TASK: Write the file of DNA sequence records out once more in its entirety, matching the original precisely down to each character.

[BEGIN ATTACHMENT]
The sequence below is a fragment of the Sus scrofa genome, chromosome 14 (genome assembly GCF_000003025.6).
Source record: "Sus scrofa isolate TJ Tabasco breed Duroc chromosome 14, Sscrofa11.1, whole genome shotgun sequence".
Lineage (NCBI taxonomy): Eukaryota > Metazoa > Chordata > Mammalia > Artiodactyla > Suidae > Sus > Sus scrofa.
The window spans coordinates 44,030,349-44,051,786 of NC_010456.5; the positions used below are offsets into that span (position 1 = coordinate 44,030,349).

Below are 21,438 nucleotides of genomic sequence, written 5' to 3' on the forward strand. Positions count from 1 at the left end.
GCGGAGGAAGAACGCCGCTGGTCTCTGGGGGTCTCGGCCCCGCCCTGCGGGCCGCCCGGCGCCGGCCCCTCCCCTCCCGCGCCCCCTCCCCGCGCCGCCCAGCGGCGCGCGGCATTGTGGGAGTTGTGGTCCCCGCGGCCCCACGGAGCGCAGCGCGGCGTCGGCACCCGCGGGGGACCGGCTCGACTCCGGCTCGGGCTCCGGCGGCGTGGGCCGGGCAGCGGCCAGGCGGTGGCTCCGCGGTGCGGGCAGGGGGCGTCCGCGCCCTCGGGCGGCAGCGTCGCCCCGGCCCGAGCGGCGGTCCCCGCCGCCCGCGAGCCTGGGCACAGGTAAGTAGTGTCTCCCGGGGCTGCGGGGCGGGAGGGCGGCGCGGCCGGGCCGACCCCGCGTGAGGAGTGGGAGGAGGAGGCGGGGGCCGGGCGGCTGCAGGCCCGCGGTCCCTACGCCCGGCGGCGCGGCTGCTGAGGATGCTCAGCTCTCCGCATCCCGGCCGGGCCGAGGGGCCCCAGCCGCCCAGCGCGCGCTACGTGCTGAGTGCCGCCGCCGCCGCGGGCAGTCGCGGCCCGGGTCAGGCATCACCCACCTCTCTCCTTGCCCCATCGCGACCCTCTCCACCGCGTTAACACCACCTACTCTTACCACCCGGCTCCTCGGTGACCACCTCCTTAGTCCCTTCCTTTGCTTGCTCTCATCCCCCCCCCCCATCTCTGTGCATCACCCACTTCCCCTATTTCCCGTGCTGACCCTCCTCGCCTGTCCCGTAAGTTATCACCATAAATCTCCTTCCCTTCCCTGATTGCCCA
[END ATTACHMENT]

The sequence below is a fragment of the Sus scrofa genome, chromosome 14 (genome assembly GCF_000003025.6).
Source record: "Sus scrofa isolate TJ Tabasco breed Duroc chromosome 14, Sscrofa11.1, whole genome shotgun sequence".
Lineage (NCBI taxonomy): Eukaryota > Metazoa > Chordata > Mammalia > Artiodactyla > Suidae > Sus > Sus scrofa.
The window spans coordinates 44,030,349-44,051,786 of NC_010456.5; the positions used below are offsets into that span (position 1 = coordinate 44,030,349).

Below are 21,438 nucleotides of genomic sequence, written 5' to 3' on the forward strand. Positions count from 1 at the left end.
GCGGAGGAAGAACGCCGCTGGTCTCTGGGGGTCTCGGCCCCGCCCTGCGGGCCGCCCGGCGCCGGCCCCTCCCCTCCCGCGCCCCCTCCCCGCGCCGCCCAGCGGCGCGCGGCATTGTGGGAGTTGTGGTCCCCGCGGCCCCACGGAGCGCAGCGCGGCGTCGGCACCCGCGGGGGACCGGCTCGACTCCGGCTCGGGCTCCGGCGGCGTGGGCCGGGCAGCGGCCAGGCGGTGGCTCCGCGGTGCGGGCAGGGGGCGTCCGCGCCCTCGGGCGGCAGCGTCGCCCCGGCCCGAGCGGCGGTCCCCGCCGCCCGCGAGCCTGGGCACAGGTAAGTAGTGTCTCCCGGGGCTGCGGGGCGGGAGGGCGGCGCGGCCGGGCCGACCCCGCGTGAGGAGTGGGAGGAGGAGGCGGGGGCCGGGCGGCTGCAGGCCCGCGGTCCCTACGCCCGGCGGCGCGGCTGCTGAGGATGCTCAGCTCTCCGCATCCCGGCCGGGCCGAGGGGCCCCAGCCGCCCAGCGCGCGCTACGTGCTGAGTGCCGCCGCCGCCGCGGGCAGTCGCGGCCCGGGTCAGGCATCACCCACCTCTCTCCTTGCCCCATCGCGACCCTCTCCACCGCGTTAACACCACCTACTCTTACCACCCGGCTCCTCGGTGACCACCTCCTTAGTCCCTTCCTTTGCTTGCTCTCATCCCCCCCCCCCATCTCTGTGCATCACCCACTTCCCCTATTTCCCGTGCTGACCCTCCTCGCCTGTCCCGTAAGTTATCACCATAAATCTCCTTCCCTTCCCTGATTGCCCA